Adultery & Divorce in the UK


Adultery is one of the five main grounds for divorce in England and Wales.

  • Adultery
  • Unreasonable behaviour
  • Desertion
  • 2 years separation with consent
  • 5 years separation (no consent required)

Adultery and unreasonable behaviour are the only two grounds for immediate divorce; there are long procedural delays involved when divorce petitions are presented on the basis of the other three grounds for divorce: desertion for at minimum of two years, separation with consent for two years or separation without consent for five years.

A divorce can be granted if it is proven that one partner in a marriage has had an affair and committed adultery, defined as having had sexual intercourse with a person of the opposite sex other than their spouse, and if the spouse finds it intolerable for the marriage to continue.

  • For a divorce to be granted on these grounds, the divorce petition must be filed within six months of the adulterous affair having taken place or within six months of the most recent act of adultery if it has been committed on more than one occasion.
  • If the petition is not filed within the time period, the spouse is regarded as having accepted the adulterous affair.
  • The 6 months is not applicable if they have already separated.
Incidentally, adultery involves sexual relations between one party to the marriage and an outside party of the opposite sex. If the sexual relationship is with a member of the same sex or if the relationship is not sexual that is not adultery. The appropriate ground on a divorce petition in such cases would be “unreasonable behaviour”.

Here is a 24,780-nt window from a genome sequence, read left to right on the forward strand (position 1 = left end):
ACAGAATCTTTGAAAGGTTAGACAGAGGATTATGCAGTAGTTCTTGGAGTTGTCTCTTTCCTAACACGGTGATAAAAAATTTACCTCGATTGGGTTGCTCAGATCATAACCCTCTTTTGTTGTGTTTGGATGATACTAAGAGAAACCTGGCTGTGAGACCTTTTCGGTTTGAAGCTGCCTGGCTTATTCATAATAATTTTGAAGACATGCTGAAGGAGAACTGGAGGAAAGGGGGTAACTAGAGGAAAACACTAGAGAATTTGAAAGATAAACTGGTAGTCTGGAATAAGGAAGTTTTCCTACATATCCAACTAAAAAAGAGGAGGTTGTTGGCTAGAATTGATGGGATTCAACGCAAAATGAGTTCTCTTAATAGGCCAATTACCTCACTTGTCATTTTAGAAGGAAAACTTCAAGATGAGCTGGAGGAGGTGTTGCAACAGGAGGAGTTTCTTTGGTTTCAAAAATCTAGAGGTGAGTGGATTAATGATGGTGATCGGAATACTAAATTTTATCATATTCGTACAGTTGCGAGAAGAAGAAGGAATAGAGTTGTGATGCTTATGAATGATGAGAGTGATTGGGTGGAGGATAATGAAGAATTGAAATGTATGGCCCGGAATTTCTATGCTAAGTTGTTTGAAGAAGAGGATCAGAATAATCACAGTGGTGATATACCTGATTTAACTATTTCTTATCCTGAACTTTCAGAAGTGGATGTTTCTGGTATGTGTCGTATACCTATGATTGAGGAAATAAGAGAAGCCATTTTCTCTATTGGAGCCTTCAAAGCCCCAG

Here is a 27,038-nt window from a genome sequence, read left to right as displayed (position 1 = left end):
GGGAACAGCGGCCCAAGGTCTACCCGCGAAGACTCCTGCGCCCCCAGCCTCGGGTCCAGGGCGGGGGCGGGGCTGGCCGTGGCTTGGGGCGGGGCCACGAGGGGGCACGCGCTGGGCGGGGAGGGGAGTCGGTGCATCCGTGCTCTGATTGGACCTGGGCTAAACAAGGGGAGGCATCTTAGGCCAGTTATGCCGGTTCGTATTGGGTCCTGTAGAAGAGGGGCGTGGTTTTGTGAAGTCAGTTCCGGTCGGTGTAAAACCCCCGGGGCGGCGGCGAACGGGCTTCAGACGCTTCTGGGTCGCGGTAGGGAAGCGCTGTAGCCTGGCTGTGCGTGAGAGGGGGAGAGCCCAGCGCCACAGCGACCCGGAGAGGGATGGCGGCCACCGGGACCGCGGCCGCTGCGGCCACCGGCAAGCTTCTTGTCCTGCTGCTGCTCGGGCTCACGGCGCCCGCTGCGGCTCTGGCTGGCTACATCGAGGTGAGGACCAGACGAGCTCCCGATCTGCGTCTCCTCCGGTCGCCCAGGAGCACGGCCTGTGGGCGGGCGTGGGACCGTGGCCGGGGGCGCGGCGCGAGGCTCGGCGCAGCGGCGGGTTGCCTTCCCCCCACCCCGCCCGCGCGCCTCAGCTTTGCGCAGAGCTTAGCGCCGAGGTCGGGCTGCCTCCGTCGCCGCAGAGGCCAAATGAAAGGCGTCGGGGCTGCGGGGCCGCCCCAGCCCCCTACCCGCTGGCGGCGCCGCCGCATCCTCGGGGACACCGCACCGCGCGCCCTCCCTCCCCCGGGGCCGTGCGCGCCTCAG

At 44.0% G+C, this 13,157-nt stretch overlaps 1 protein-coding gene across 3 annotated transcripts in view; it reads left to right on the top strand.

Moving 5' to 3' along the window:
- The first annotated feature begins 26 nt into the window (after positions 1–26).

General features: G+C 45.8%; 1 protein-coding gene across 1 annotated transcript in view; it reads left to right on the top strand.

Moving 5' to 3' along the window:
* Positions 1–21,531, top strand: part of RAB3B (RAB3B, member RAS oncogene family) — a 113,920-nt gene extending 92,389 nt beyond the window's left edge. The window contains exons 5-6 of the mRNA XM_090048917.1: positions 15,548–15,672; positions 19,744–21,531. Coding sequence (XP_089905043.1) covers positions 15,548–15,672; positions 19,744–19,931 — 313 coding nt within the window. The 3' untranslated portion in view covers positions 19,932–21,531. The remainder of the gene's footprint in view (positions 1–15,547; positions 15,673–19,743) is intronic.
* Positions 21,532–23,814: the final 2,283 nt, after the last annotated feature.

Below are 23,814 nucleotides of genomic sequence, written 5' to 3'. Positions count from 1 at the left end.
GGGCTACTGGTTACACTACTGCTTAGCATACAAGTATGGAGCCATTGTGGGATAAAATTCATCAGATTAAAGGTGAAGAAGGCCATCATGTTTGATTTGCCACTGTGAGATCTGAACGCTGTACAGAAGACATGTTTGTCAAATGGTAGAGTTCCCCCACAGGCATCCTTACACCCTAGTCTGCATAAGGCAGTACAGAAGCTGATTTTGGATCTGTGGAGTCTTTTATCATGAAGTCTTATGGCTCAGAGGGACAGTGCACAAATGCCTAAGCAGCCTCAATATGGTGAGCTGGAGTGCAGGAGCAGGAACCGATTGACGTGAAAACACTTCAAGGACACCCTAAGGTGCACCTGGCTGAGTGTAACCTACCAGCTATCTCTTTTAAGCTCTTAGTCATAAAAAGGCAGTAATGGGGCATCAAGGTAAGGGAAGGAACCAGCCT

When applying for divorce on grounds of adultery, it is necessary to provide the courts with as much evidence as possible about the alleged adulterous affair, such as places and dates. If the partner who has had the affair or affairs does not contest the divorce, then it will usually be granted with little difficulty. However, if the divorce is contested, detailed evidence will be required to satisfy the courts that the affair actually occurred, and the process may be lengthy and expensive.

It is not necessary to name the ‘co-respondent’ – the person with whom the adulterous affair took place – and many lawyers advise against doing so as it may cause unnecessary delay and additional expense if the co-respondent contests the petition. There is often little reason for a co-respondent to cooperate, particularly as they may be ordered to pay a portion of the court costs if a divorce is granted.

The person that commits the adulterous affair cannot petition for a divorce themselves, it is only their spouse who can submit the application. However, in some cases where the adulterous partner wishes to remarry, they have cited the “unreasonable behaviour’’ of their spouse as grounds for divorce. It is then up to the courts to decide whether there is sufficient evidence of unreasonable behaviour.

Unmarried Couples

Contrary to popular opinion there is no such thing as a common law husband or wife. Unmarried couples have different legal rights and responsibilities in relation to property, finances and children to married couples.

For unmarried couples with kids: A mother automatically has parental responsibility for their children. That means they have certain rights to determine where the child lives, which schools they attend and how, when and if they access medical treatment.


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